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Asian Equities Fall on Lackluster U.S. Retail Data, Trade War Worries

Asian equities fell on Thursday

Investing.com – Asian equities fell in morning trade on Thursday as investors took their cues from overnight U.S. shares after retail sales figures came in weaker than expected. Prospects of trade war concerns also continued to weigh as U.S. president Donald Trump reportedly planned to impose fresh tariffs on China, intensifying concerns of a global trade war while traders await next week’s rate decision by the Federal Reserve.

Larry Kudlow, a free trade advocate, is set to replace Gary Cohn as White House economic adviser. Cohn resigned last week after losing his fight against tariffs on steel and aluminum imports.

Government bonds on the other hand attracted safe-haven demand. The benchmark United States 10-Year plunged to 2.804% amid rising diplomatic tension between the UK and Russia, weak U.S. retail sales data and concerns over the country’s political issues.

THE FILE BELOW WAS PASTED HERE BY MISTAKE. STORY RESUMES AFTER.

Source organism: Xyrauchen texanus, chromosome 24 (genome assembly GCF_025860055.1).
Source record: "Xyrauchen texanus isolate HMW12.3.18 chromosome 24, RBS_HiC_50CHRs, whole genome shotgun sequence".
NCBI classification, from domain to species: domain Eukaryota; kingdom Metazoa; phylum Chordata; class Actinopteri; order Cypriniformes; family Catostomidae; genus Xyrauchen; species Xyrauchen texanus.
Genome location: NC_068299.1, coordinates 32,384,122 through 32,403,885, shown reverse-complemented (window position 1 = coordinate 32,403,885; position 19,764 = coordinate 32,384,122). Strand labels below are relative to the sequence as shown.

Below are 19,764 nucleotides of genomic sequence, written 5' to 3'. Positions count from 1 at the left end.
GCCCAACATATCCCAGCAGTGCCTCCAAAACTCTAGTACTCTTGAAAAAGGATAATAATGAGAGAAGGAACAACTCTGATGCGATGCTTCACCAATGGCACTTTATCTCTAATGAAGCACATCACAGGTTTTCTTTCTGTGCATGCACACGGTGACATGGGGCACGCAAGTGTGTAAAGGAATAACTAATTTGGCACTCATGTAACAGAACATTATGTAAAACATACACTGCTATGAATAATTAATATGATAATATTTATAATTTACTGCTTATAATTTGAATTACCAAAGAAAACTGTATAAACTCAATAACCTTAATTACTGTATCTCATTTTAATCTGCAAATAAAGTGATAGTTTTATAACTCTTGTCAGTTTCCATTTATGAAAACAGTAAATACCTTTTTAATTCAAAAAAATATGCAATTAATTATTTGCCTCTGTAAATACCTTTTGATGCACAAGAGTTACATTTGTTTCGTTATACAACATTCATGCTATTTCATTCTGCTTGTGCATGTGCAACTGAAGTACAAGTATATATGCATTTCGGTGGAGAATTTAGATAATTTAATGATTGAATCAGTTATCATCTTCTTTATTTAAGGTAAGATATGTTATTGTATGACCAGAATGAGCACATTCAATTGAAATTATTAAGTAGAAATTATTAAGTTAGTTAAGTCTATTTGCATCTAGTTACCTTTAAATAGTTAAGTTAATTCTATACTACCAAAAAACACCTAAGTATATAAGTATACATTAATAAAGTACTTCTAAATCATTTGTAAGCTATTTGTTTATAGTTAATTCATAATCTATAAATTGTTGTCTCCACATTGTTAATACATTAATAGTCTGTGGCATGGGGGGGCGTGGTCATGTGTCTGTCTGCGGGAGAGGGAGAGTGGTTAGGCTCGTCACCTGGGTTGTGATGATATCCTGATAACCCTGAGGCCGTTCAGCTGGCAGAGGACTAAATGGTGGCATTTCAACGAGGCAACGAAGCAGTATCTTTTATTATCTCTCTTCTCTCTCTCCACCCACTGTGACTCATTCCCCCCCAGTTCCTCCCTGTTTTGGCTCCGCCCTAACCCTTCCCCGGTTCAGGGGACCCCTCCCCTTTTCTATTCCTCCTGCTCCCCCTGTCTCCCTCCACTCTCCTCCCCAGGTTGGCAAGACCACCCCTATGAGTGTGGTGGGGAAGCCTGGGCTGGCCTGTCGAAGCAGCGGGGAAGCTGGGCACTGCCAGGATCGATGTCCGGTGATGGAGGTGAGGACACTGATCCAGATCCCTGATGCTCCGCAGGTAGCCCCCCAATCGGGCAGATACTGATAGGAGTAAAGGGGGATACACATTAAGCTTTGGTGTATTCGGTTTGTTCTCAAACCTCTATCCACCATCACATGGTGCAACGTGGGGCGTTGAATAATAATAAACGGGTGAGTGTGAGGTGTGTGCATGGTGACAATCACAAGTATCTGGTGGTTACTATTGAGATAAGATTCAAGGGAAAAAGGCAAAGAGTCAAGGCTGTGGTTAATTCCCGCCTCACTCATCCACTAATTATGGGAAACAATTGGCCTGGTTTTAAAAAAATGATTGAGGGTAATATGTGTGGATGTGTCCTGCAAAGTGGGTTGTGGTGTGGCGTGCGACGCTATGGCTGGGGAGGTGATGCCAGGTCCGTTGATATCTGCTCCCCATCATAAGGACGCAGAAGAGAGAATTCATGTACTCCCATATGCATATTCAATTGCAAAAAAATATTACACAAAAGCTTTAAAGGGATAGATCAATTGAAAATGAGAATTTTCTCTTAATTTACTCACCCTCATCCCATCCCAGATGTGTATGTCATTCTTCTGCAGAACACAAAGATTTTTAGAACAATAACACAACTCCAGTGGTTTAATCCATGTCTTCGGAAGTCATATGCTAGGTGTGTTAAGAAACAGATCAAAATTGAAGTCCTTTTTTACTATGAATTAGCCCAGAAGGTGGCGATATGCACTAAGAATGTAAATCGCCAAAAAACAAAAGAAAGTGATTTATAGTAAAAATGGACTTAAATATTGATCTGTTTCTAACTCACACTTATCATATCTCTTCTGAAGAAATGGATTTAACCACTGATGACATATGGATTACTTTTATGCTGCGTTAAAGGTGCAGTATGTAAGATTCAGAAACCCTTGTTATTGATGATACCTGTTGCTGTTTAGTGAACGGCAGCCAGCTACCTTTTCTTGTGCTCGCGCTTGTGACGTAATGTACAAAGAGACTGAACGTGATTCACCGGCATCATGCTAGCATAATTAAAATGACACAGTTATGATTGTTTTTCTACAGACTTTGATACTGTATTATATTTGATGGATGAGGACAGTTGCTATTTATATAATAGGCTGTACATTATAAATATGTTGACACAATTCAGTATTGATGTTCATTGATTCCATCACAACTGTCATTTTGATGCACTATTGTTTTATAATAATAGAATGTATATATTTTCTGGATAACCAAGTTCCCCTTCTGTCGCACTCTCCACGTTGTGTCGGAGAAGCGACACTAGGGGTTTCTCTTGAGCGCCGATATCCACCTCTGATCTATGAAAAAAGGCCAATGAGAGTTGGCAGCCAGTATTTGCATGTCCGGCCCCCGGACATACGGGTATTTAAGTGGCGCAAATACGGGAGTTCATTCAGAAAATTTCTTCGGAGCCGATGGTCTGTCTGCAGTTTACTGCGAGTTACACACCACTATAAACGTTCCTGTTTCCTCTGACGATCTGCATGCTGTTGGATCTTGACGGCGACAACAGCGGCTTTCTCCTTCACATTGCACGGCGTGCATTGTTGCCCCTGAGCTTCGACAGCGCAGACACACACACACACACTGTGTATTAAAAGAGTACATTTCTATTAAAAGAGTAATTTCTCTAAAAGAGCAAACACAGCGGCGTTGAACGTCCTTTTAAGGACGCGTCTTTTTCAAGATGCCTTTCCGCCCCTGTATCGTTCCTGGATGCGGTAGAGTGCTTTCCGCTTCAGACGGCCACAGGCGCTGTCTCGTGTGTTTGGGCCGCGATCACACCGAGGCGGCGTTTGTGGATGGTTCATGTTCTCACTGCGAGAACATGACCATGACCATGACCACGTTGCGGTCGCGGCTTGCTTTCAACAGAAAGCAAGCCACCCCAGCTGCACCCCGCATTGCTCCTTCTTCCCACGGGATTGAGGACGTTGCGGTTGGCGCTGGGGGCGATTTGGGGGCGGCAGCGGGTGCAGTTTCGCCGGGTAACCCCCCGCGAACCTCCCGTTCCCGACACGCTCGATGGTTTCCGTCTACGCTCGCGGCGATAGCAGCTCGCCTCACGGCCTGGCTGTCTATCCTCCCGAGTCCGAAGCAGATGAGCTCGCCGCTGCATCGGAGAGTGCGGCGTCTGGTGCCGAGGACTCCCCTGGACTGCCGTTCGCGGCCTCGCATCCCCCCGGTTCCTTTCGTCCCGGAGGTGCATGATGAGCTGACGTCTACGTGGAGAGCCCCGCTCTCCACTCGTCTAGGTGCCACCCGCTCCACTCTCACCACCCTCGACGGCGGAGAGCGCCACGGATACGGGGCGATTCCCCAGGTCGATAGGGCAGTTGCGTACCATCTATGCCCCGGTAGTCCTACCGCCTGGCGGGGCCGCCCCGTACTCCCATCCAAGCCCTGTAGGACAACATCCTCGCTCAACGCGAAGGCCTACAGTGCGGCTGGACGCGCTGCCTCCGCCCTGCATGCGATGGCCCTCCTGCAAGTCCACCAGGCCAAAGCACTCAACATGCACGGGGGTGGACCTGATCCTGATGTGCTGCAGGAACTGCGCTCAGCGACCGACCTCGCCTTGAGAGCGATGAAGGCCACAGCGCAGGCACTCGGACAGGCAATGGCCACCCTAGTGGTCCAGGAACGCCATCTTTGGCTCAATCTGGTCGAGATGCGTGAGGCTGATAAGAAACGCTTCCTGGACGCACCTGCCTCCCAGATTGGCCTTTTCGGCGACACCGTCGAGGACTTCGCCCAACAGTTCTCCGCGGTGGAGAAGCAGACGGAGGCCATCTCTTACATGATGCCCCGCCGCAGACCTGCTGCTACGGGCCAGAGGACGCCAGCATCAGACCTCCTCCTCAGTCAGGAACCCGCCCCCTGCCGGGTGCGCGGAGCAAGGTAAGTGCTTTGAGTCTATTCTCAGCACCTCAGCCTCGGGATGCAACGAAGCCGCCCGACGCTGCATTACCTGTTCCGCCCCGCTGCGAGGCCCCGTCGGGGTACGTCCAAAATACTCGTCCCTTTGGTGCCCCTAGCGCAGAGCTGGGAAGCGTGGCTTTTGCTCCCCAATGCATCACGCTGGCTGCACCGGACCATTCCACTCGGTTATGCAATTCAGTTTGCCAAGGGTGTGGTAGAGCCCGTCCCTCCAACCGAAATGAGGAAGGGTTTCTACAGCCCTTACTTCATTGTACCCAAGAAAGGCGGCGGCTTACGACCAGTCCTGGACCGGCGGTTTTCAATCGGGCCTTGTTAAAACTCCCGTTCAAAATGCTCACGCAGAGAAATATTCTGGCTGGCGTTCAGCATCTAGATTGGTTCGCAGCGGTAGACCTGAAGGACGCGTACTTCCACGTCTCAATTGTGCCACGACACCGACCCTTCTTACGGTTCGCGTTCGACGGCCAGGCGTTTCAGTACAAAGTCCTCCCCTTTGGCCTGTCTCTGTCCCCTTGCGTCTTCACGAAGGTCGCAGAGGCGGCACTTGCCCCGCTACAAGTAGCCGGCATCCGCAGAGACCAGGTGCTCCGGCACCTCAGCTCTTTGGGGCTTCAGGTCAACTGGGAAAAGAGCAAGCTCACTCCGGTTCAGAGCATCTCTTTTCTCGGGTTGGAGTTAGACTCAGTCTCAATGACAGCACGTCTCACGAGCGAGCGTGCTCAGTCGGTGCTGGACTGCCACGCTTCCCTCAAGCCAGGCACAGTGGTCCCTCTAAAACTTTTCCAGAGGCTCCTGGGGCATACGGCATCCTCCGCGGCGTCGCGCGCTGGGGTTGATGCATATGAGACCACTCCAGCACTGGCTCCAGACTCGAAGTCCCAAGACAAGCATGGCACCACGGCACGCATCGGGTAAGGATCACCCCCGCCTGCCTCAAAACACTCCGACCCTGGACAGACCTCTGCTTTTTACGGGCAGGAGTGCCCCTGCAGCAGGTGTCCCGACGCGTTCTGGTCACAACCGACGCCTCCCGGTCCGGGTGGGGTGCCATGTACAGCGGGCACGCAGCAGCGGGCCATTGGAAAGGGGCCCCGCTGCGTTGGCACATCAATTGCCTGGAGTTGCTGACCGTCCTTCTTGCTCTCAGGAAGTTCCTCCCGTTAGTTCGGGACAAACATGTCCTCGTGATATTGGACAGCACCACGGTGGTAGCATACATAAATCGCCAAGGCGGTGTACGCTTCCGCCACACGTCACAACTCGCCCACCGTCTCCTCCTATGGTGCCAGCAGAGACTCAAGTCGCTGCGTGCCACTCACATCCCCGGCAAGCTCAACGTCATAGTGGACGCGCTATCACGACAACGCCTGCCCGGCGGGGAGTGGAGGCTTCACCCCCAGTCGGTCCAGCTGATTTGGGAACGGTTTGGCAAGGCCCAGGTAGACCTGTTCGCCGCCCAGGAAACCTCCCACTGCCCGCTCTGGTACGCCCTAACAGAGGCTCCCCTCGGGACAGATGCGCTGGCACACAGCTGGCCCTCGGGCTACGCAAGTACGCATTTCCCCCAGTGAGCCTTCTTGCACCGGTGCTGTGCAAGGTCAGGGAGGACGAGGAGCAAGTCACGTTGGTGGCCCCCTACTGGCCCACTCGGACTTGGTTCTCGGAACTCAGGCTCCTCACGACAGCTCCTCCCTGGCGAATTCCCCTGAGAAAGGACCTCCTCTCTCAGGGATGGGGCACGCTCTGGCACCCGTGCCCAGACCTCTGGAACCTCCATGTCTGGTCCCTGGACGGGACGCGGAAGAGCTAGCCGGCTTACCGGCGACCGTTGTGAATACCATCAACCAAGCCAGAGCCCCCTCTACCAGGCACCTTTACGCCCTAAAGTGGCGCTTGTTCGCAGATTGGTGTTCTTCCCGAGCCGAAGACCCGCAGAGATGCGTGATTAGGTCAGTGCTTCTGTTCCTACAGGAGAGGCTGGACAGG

Japan’s Nikkei 225 slipped 0.4% by 9:45pm ET but still up roughly 1% on the week. A stronger yen was cited as a catalyst for the selling in stocks. The country’s industrial production data are due on Friday.

In China, the Shanghai Composite was down 0.4% but the SZSE Component edged up 0.2%. Reports that China imposed a logistics company with a $870 million fine for manipulating the stock market in 2017 received some attention as it was the biggest ever punishment for such an infringement. Sunac China Holdings Ltd (HK:1918)’ chairman Sun Hongbin resigned after just eight months in office.

Hong Kong’s Hang Seng Index also fell 0.3%. Air China Ltd (HK:0753) made headlines after reports said the company was in talks to buy HNA’s Capital Airline, a move that would eliminate competition from the only airline that shares Beijing with Air China as a home base. Cathay Pacific Airways Limited (HK:0293)’s stocks jumped 6.3% after posting better-than-expected earnings.

Elsewhere, South Korea's central bank chief Lee Ju-yeol said on Thursday there would be no automatic acceleration of policy tightening.

"As was the case until now, the Monetary Policy Board will comprehensively consider the economic conditions, inflation trends and financial market situation to decide the benchmark interest rate."

The Bank of Korea is due to review monetary policy on April 12.



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